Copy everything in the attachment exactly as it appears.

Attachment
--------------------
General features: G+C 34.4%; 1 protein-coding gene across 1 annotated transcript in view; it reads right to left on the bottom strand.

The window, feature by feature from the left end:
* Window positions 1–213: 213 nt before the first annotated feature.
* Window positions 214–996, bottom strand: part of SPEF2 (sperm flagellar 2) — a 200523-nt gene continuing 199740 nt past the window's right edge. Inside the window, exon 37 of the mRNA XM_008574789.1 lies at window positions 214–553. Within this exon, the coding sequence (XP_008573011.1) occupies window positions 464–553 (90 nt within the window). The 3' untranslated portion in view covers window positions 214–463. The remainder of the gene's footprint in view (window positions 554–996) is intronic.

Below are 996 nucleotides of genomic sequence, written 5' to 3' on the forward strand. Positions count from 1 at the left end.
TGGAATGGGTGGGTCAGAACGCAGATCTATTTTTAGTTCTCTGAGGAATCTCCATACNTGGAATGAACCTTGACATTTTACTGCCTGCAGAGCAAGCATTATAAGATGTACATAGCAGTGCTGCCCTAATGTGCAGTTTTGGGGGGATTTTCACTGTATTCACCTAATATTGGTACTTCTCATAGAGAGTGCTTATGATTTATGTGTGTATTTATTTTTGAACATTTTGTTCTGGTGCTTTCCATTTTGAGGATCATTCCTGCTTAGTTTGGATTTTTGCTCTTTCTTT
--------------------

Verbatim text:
General features: G+C 34.4%; 1 protein-coding gene across 1 annotated transcript in view; it reads right to left on the bottom strand.

The window, feature by feature from the left end:
* Window positions 1–213: 213 nt before the first annotated feature.
* Window positions 214–996, bottom strand: part of SPEF2 (sperm flagellar 2) — a 200523-nt gene continuing 199740 nt past the window's right edge. Inside the window, exon 37 of the mRNA XM_008574789.1 lies at window positions 214–553. Within this exon, the coding sequence (XP_008573011.1) occupies window positions 464–553 (90 nt within the window). The 3' untranslated portion in view covers window positions 214–463. The remainder of the gene's footprint in view (window positions 554–996) is intronic.

Below are 996 nucleotides of genomic sequence, written 5' to 3' on the forward strand. Positions count from 1 at the left end.
TGGAATGGGTGGGTCAGAACGCAGATCTATTTTTAGTTCTCTGAGGAATCTCCATACNTGGAATGAACCTTGACATTTTACTGCCTGCAGAGCAAGCATTATAAGATGTACATAGCAGTGCTGCCCTAATGTGCAGTTTTGGGGGGATTTTCACTGTATTCACCTAATATTGGTACTTCTCATAGAGAGTGCTTATGATTTATGTGTGTATTTATTTTTGAACATTTTGTTCTGGTGCTTTCCATTTTGAGGATCATTCCTGCTTAGTTTGGATTTTTGCTCTTTCTTT